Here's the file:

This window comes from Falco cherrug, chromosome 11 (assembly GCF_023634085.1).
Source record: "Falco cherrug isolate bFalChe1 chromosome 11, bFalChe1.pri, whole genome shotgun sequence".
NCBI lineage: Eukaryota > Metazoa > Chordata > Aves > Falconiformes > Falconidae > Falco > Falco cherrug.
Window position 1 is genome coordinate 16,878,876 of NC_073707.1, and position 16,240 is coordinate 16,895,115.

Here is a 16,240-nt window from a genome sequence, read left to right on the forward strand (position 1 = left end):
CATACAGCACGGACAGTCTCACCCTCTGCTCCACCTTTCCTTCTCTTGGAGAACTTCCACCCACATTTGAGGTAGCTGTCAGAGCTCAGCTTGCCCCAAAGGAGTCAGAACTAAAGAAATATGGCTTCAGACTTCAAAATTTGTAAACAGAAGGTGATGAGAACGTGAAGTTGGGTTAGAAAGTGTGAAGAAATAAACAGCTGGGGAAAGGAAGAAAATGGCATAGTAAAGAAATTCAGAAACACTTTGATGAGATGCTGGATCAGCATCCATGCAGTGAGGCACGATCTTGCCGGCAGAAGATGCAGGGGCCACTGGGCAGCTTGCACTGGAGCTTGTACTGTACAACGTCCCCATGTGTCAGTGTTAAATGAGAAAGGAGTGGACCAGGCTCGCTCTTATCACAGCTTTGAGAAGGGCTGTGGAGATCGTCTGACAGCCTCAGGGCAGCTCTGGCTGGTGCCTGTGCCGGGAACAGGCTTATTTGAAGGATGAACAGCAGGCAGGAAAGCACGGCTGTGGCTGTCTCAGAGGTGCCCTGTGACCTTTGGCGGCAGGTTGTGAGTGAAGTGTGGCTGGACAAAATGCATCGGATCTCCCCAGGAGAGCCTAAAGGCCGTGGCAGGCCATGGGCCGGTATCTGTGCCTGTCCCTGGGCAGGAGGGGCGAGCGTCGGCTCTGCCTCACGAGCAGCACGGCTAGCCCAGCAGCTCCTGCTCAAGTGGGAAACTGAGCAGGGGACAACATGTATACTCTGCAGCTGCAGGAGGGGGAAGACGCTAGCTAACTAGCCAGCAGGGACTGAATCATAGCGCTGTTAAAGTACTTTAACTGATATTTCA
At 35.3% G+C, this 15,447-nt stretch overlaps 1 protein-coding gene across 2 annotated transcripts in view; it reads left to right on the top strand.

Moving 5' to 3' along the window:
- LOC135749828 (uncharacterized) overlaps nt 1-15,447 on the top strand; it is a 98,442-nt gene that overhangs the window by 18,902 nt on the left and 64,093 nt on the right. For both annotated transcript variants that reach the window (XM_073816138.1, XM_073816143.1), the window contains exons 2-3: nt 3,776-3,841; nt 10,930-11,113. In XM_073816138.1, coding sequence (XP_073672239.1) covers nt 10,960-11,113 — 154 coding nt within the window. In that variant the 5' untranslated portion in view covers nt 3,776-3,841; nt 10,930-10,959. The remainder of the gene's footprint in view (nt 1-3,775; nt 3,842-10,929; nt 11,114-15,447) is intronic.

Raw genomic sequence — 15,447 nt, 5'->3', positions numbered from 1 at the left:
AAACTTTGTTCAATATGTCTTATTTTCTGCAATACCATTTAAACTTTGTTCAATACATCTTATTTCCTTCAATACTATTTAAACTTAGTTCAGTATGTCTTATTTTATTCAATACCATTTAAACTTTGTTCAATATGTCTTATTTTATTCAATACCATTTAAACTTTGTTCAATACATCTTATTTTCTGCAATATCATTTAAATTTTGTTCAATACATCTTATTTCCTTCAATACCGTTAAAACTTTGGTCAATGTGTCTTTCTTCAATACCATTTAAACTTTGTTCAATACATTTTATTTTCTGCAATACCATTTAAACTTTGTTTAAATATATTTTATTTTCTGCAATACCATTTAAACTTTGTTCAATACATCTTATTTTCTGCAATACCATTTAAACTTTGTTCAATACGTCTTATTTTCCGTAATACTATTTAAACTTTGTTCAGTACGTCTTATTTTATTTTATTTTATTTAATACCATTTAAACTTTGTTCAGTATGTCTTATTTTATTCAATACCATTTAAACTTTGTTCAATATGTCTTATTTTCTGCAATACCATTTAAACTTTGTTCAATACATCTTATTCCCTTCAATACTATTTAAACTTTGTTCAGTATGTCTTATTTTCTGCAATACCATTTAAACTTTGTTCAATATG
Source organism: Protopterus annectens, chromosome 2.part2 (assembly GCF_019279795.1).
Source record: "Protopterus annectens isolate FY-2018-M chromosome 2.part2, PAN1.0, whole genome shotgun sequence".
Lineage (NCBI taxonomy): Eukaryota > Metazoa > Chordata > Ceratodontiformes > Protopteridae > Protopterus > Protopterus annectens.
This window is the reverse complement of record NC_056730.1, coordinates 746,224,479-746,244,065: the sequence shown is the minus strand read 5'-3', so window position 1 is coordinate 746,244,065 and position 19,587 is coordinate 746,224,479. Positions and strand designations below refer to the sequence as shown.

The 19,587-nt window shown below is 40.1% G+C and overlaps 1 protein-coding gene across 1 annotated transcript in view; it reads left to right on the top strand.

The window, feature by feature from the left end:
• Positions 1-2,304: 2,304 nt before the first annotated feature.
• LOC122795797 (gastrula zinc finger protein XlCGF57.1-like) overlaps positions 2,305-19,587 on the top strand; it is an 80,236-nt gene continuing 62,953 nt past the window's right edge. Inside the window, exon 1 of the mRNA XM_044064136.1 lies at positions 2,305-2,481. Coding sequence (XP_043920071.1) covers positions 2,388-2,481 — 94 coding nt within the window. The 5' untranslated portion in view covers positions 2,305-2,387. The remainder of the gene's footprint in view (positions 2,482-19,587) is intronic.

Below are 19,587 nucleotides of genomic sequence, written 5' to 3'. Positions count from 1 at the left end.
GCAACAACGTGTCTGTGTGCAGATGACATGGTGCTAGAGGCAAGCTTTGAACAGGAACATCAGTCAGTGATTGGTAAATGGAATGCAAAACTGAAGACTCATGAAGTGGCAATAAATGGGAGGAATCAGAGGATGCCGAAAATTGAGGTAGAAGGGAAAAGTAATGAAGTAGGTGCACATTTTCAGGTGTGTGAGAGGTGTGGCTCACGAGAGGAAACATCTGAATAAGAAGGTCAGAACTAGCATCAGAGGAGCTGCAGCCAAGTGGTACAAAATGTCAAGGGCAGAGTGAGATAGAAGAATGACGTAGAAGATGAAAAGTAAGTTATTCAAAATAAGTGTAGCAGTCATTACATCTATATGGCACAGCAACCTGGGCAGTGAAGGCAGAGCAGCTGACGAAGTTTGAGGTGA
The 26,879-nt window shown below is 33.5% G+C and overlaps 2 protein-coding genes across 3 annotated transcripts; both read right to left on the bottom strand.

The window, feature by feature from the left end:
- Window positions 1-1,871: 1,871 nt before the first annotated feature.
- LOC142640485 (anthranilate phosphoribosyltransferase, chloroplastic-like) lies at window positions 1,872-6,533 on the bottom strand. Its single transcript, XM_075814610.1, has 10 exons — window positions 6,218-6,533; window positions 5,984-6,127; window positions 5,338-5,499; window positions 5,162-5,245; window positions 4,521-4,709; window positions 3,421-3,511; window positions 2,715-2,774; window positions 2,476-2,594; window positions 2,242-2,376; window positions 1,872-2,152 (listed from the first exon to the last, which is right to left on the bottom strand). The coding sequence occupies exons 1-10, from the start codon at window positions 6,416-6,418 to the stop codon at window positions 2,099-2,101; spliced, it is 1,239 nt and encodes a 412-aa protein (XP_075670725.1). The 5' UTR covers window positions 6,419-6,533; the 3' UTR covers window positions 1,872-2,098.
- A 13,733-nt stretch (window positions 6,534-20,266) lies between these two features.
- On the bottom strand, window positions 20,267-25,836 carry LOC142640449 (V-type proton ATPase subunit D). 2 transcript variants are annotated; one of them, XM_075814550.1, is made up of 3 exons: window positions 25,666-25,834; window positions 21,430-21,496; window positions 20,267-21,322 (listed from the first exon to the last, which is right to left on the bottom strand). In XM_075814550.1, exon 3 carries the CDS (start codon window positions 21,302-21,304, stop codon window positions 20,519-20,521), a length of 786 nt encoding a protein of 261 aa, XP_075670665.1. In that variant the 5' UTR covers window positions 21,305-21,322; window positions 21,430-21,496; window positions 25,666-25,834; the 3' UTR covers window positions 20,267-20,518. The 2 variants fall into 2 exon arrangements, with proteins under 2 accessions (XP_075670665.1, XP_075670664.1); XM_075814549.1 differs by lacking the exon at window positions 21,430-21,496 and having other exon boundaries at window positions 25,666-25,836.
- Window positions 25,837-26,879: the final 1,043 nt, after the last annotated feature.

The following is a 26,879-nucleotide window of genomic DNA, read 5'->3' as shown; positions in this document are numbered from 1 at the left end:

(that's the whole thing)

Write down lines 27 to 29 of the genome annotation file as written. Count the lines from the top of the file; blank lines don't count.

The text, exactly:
- On the bottom strand, window positions 20,267-25,836 carry LOC142640449 (V-type proton ATPase subunit D). 2 transcript variants are annotated; one of them, XM_075814550.1, is made up of 3 exons: window positions 25,666-25,834; window positions 21,430-21,496; window positions 20,267-21,322 (listed from the first exon to the last, which is right to left on the bottom strand). In XM_075814550.1, exon 3 carries the CDS (start codon window positions 21,302-21,304, stop codon window positions 20,519-20,521), a length of 786 nt encoding a protein of 261 aa, XP_075670665.1. In that variant the 5' UTR covers window positions 21,305-21,322; window positions 21,430-21,496; window positions 25,666-25,834; the 3' UTR covers window positions 20,267-20,518. The 2 variants fall into 2 exon arrangements, with proteins under 2 accessions (XP_075670665.1, XP_075670664.1); XM_075814549.1 differs by lacking the exon at window positions 21,430-21,496 and having other exon boundaries at window positions 25,666-25,836.
- Window positions 25,837-26,879: the final 1,043 nt, after the last annotated feature.

The following is a 26,879-nucleotide window of genomic DNA, read 5'->3' as shown; positions in this document are numbered from 1 at the left end: